The legend lives on

Updated: 2009-07-11 06:57

By Nicole Wong(HK Edition)

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The legend lives on 

Two rare photos showing The King of Pop in Yue (Guangdond) opera costume during a video shoot in Hong Kong with local braodcaster TVB back in 1987. Ta Kung Pao

As heartbroken fans around the world mourn the death of Michael Jackson, devotees and admirers in Hong Kong have their special ways to remember the King of Pop. From reveries and memories to public memorials, local fans pay tribute to the genius and legacy of Jackson on the Hong Kong culture and music scene.

Among the many mourners in this town, perhaps no one takes to heart Jackson's passing more deeply than American musician Howard McCrary. A Grammy-nominated musician who moved to Hong Kong in 2005, McCrary met Jackson in 1979 and toured with the Jackson 5 early in his career.

The collaboration developed into a close friendship that carried on throughout the last 30 years. Jackson hosted the McCrary family at the Neverland Ranch twice. The two last met at Jackson's 45th birthday party, a private affair at a hotel in Los Angeles, where McCrary sang and celebrated the occasion with the Jackson family.

"I remember Michael as an angel of a guy. Whenever we got together, be it with friends, family or for a project, he's always very soft-spoken, genuine and kind. He was never aggressive, and I never heard him use a bad word about anybody," McCrary recounted.

On the day Jackson died, McCrary got an early morning phone call from his daughter Sarah who told him the news. He even hoped for a fleeting moment that the whole thing might be a publicity stunt, but McCrary knew his anguish was real and that his lifelong friend was gone. The only way he could find to ease the pain was to write Jackson a letter.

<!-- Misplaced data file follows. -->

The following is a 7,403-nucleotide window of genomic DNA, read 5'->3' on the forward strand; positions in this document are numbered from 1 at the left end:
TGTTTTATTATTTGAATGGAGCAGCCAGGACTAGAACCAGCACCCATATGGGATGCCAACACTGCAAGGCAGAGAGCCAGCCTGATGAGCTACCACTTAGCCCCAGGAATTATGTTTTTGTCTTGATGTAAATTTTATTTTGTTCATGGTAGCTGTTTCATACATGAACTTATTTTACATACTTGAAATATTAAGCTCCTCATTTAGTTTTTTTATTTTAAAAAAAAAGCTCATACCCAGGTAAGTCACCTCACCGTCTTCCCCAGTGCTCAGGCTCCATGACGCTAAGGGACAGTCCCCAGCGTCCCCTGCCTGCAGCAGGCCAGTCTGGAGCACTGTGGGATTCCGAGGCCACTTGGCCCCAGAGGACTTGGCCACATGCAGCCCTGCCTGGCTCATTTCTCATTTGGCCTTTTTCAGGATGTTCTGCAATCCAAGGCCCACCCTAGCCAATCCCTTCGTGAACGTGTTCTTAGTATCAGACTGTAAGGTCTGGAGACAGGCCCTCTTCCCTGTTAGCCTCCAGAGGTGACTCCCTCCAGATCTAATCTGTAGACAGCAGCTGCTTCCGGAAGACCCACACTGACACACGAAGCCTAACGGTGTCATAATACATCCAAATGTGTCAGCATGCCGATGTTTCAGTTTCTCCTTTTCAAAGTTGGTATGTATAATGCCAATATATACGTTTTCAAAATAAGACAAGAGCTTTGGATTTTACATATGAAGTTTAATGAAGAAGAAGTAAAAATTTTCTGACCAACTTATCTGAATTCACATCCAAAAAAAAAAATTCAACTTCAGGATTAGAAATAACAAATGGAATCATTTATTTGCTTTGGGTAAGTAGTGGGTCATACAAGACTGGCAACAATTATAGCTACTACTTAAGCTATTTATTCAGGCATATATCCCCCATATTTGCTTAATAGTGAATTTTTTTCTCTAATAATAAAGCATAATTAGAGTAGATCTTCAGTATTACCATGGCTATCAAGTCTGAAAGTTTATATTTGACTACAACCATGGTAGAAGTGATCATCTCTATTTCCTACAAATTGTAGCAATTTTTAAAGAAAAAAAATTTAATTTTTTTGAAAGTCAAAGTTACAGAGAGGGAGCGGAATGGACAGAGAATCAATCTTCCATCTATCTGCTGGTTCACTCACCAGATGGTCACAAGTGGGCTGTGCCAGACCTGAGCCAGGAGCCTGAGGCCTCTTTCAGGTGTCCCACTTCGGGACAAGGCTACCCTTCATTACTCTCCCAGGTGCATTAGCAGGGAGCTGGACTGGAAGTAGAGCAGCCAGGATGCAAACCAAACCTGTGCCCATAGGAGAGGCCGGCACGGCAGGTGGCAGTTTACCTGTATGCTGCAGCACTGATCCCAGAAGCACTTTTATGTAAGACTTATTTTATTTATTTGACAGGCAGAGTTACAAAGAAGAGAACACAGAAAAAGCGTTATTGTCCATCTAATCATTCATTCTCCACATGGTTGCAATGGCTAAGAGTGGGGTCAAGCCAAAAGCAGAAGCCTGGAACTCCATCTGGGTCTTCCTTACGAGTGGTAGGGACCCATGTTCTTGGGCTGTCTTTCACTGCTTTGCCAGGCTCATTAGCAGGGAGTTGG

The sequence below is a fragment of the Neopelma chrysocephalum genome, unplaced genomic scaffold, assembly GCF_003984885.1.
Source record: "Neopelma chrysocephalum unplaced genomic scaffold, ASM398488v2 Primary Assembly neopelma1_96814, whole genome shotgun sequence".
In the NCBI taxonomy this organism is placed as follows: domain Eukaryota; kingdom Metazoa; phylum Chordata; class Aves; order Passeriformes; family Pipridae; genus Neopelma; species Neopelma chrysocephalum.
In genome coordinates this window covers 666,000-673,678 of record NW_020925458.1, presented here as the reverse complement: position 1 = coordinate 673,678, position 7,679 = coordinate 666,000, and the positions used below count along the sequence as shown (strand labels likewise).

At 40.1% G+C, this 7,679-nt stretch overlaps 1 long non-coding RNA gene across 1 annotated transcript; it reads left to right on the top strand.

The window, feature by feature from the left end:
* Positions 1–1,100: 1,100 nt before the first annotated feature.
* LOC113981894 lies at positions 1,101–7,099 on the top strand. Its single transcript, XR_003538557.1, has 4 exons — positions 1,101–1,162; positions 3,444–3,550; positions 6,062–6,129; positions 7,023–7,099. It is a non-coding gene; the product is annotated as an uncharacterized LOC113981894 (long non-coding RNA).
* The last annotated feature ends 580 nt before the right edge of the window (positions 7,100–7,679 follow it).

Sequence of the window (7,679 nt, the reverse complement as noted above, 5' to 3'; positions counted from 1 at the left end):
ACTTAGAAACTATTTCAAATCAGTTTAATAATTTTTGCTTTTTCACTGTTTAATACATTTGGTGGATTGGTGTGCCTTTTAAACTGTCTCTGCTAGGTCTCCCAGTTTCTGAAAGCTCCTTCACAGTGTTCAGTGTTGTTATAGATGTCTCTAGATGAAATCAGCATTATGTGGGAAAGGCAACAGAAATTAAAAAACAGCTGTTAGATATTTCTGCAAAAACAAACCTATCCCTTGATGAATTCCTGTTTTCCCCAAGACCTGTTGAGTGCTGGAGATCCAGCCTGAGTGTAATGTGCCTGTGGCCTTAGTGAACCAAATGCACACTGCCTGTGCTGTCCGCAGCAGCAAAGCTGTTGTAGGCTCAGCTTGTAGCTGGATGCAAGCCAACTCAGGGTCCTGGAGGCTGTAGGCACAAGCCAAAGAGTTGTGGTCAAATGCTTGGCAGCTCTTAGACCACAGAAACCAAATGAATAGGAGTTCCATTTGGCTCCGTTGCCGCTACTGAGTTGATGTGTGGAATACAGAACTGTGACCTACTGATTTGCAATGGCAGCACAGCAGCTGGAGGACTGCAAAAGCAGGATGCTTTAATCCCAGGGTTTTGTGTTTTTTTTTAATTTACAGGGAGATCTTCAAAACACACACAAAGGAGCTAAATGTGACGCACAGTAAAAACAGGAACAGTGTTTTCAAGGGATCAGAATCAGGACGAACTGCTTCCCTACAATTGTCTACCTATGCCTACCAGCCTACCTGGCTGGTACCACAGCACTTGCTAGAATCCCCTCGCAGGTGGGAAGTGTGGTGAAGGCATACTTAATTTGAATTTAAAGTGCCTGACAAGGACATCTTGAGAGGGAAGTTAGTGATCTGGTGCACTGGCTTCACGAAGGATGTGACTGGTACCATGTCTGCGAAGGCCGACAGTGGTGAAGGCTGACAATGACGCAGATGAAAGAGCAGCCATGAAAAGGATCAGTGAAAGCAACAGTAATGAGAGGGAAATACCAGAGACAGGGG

"It's the only way to reach out to him," McCrary said. "Every musician I've spoken to in Hong Kong grieves over Michael's death because we know we'll never get another star like him. As a friend, I've always believed in his kindness and his love for people, despite all the rumors and allegations against him."

While McCrary and his fellow musicians have no plans for a tribute concert, the singer-songwriter is composing a song in memory of his friend. "I had a dream where Michael came to me with the lines of the song. When I woke up I went to the piano and dictated it at once," he said.

The memories of Jackson are particularly vivid for music lovers who grew up in the 80's. Local music critic Yuen Chi-chung was one who spent his early teens swept up in the excitement of Thriller and Jackson's ascendancy to fame. Yuen recalls the superstar as one of the dominant icons of the early 80's.

"Jackson was an almost omnipresent figure in the culture at the time. From TV shows to comic books or even government publications, Jackson was the ultimate superstar icon. Even people who didn't listen to music caught the buzz, when Thriller turned out a big hit in town."

At the time Yuen was an avid lover of American Soul/Funk, so Jackson's 1982 classic was a natural addition to his playlist. Along the streets, youngsters mimicked Jackson's moonwalk at the bus stop, on the train and amid the throngs of pedestrians along the streets of Hong Kong. As a means to express his admiration for African-American musicians, Yuen got himself a deep suntan.